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Around the clock, scientists are monitoring the Earth beneath us, surveying the oceans and working to decipher the human body. Machines are employed to help but skilful human surveillance is needed at all hours too.
Clare Watson

16 Dec 2016 - 3:21 PM  UPDATED 16 Dec 2016 - 3:21 PM

Synchrotron lights that race around in circles

Like the Large Hadron Particle Collider that lies below the border of France and Switzerland, scientists at the Australian Synchrotron are slinging electrons around a velodrome-of-sorts close to the speed of light. Magnets are used to keep the electrons on track and the brilliant radiation given off by the curved electron beam is funnelled down beamlines to experimental workstations.

It takes a lot of energy to get the electron beam up to speed so rather than shutting down the machine, and due to high demand, visiting scientists work on shifts through the night. By focusing the synchrotron light onto a sample and detecting how it scatters, or diffracts, scientists can model the three-dimensional structures of proteins, the building blocks and functional units in our bodies, to understand how they fit together. The synchrotron is also used to reveal the atomic structure of materials, which can be done by measuring the intensity of the energy momentarily absorbed by a sample.


Earthquake alert on shaky ground

Meanwhile, seismologists are keeping a thumb on the pulse of the Earth. The Earthquake Alert Centre at Geoscience Australia is the national hub for monitoring steady vibrations, and occasional earthquakes, in regions of the Earth’s crust close to home. In tandem with the Joint Australian Tsunami Warning Centre, scientists monitor data coming in from more than 60 stations dotted across the country and another 300 further afield – day and night, week in and week out.

The tectonic plates of the Earth’s crust fit together like a jigsaw, but they are constantly jostling for position. Sudden shifts between plates shoot waves of energy, or tremors, off in all directions. Seismographs used in the past would sketch earthquake activity on to paper, like drawing a line when someone is shaking your arm.

Now modern detectors feed readings into computer systems, delivering data within minutes of it being recorded hundreds of kilometres away. On the receiving end, on-duty seismologists verify automated alerts from the system and report (within 10 minutes) to the Bureau of Meteorology on the magnitude, time and location of earthquakes. Those which are magnitude 6.5 or greater in water less than 100 kilometres deep could trigger a tsunami.


All aboard the research vessel

Most days of the year, the Research Vessel (RV) Investigator is out at sea, traversing the Pacific and Southern Oceans, from the tropics down to the Antarctic ice edge. As the lead research vessel for the CSIRO, the Investigator invites oceanographers, geoscientists, atmospheric scientists and marine biologists aboard for voyages of up to 60 days.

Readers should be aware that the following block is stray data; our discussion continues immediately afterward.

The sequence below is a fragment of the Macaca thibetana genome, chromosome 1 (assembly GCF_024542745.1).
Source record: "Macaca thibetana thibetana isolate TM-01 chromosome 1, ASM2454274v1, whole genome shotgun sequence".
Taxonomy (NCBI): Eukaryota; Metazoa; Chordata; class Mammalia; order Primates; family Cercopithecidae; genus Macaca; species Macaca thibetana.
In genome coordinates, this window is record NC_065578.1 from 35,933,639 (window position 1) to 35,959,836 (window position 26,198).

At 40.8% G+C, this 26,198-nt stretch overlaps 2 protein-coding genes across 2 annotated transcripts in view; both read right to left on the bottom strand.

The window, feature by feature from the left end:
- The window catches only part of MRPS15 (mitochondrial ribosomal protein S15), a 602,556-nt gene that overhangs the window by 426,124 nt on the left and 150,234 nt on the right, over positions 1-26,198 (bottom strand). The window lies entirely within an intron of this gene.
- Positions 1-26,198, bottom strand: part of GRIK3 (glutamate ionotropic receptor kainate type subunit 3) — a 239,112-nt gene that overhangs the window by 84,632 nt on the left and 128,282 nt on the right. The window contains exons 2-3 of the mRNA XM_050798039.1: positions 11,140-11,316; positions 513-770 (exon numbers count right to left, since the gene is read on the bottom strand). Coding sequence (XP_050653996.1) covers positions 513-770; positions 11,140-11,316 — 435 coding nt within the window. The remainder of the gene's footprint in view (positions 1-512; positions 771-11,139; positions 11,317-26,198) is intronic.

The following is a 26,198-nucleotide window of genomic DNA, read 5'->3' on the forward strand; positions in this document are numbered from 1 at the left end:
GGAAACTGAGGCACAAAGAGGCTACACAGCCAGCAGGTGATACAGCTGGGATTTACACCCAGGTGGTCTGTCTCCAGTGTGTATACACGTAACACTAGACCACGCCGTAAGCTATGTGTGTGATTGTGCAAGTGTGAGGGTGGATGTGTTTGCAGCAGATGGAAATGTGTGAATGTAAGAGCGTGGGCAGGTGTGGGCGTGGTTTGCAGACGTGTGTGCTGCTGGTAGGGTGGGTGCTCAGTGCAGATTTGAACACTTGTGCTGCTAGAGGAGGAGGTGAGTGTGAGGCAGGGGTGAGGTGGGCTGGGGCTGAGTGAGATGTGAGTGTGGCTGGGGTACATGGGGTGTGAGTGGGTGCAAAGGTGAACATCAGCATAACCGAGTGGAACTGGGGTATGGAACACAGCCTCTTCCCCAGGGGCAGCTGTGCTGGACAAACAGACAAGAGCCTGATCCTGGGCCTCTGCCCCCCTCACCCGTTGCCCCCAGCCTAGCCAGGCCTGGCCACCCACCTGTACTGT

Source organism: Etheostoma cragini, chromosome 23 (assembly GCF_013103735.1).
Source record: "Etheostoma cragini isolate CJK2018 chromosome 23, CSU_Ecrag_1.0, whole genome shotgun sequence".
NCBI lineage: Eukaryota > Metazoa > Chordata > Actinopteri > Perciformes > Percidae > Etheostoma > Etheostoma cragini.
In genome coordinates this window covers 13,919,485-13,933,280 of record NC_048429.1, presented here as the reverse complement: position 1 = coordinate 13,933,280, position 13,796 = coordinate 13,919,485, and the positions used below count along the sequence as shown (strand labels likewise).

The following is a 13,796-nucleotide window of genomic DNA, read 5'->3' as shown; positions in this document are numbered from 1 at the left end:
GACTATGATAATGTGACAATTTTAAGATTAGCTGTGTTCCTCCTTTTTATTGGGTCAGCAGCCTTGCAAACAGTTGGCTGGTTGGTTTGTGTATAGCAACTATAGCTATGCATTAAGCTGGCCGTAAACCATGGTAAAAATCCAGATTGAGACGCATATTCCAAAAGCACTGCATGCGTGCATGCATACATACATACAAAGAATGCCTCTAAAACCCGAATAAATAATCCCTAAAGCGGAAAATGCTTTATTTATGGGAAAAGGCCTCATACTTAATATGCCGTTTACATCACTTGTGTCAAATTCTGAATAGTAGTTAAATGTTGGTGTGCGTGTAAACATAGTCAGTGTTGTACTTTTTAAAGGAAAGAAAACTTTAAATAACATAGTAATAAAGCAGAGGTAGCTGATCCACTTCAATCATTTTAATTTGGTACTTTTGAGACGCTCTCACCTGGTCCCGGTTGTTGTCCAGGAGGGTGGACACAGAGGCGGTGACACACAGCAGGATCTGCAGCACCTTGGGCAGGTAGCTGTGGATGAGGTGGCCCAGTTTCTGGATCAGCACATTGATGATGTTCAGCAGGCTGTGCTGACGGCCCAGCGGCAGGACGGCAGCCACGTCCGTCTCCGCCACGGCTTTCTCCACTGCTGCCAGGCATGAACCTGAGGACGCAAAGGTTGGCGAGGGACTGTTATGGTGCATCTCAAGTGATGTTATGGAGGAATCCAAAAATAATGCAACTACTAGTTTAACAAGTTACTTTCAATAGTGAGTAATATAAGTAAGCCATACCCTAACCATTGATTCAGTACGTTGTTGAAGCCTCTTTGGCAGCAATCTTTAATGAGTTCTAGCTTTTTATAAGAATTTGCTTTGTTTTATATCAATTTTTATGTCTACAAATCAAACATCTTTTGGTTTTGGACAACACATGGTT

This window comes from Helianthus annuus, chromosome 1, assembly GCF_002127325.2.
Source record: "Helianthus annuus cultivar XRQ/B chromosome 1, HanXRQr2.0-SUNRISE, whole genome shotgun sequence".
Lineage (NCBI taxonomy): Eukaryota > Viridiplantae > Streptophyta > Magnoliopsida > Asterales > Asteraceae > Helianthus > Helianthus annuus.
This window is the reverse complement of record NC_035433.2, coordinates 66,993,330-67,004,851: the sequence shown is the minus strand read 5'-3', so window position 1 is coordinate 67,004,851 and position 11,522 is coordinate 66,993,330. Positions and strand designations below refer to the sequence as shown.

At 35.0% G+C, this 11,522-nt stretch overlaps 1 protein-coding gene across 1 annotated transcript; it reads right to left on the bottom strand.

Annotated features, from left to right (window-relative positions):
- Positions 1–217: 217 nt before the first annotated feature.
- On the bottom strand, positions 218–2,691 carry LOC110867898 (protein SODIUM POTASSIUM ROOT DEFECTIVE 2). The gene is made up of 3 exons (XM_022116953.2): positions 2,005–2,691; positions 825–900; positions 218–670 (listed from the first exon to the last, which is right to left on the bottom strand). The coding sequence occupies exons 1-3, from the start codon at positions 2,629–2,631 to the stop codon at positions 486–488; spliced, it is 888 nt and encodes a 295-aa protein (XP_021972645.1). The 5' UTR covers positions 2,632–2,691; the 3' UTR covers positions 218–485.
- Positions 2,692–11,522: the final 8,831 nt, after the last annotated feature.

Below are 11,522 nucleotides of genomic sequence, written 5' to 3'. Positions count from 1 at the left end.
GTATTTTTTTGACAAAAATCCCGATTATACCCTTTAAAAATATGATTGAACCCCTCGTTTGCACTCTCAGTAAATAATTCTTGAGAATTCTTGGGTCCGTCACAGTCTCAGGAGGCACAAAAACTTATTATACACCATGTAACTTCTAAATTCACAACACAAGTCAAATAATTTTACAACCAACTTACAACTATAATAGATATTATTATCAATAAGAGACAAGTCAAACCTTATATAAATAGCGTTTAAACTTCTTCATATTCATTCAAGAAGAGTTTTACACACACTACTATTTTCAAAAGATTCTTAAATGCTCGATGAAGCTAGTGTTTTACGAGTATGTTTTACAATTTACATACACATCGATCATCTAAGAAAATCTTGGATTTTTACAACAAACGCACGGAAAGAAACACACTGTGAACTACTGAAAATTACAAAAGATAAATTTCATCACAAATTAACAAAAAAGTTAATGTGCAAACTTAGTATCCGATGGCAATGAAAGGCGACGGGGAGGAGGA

To maximise research, seafaring scientists work through the night and storms – even schools of flying fish. Under the belly of the ship is sonar technology used to map the sea floor and assess passing marine life. The vessel is also laden with diverse sampling equipment that can be deployed to trail the ship – some robots are sent to explore beneath the Antarctic ice. Maintaining deep-water moorings, submerged for years at a time to measure changes in ocean temperature, salinity and currents, is also part of the job.  



An app that decodes cancer

With scientists at the helm, genome sequencing machine have a big job to do. The human genome is the full set of genetic instructions encoded in DNA and used by every cell in our body. Each time a cell replicates, the DNA may be copied with a slight mistake or three; over time, these mutations accumulate. Cancers form when the number of genetic mutations passes a tipping point and cell growth runs unchecked.

Like reading a book one letter at a time and looking for spelling mistakes, genome sequencing puts a chemical microscope to the DNA code. It took over a decade the first time to map the full human genome, from start to finish, for the Human Genome Project. With improvements in technology, this can now be done in a matter of days – but the analysis of the data across many samples takes time and requires enormous computing power.

The Dream Lab is an app designed to alleviate this bottleneck by tapping into the processing power of our smart phones. Download the app, connect to Wi-Fi and every night while you sleep, your device – usually idle in the wee hours – will be used to compare mutation patterns in sequencing data from The Cancer Genome Atlas, helping scientists catch up with cancer. Since it was launched last year, more than 63,000 smart phone users have helped to slash nine months of vital cancer research time.

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